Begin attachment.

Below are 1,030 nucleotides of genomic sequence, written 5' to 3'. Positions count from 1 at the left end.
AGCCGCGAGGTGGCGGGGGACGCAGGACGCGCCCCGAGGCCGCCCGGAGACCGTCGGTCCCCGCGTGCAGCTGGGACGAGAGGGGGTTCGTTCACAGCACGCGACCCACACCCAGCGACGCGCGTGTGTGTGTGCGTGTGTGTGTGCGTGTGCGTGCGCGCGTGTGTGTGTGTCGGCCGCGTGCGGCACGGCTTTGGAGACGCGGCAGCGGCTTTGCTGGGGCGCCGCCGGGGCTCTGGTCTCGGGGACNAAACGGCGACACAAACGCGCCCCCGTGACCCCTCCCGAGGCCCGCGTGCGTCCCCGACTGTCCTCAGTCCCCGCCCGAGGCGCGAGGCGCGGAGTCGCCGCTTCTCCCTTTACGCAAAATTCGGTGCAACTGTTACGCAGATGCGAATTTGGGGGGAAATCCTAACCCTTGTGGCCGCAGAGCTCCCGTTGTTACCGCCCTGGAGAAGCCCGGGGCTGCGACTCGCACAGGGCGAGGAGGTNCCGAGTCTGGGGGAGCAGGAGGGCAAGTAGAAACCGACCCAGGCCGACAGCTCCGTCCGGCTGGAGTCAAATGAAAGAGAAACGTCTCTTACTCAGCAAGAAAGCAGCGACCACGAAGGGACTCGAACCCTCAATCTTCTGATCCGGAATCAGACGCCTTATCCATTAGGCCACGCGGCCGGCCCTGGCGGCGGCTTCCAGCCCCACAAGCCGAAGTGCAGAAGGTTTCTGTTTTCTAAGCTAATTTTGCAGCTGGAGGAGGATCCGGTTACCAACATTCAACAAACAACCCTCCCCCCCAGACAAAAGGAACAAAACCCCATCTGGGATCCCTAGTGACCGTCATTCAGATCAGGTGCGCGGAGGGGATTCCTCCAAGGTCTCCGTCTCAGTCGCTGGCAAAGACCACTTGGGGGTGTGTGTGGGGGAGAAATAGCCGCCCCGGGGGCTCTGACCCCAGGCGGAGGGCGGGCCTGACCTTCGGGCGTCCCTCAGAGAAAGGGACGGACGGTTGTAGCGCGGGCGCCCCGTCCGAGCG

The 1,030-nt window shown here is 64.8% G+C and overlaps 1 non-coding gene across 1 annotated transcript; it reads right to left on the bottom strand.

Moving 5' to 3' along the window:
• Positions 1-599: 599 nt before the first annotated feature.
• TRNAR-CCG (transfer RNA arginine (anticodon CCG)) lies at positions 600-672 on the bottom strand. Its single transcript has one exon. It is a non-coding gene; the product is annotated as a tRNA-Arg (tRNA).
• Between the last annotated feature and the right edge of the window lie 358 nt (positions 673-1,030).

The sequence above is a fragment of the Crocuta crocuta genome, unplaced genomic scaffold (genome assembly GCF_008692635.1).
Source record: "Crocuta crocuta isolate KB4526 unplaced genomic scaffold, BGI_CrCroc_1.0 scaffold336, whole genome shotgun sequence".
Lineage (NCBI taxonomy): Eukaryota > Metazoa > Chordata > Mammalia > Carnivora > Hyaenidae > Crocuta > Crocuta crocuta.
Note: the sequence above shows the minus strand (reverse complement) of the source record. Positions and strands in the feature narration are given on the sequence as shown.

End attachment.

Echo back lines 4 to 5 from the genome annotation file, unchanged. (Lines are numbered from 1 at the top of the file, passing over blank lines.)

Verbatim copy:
Moving 5' to 3' along the window:
• Positions 1-599: 599 nt before the first annotated feature.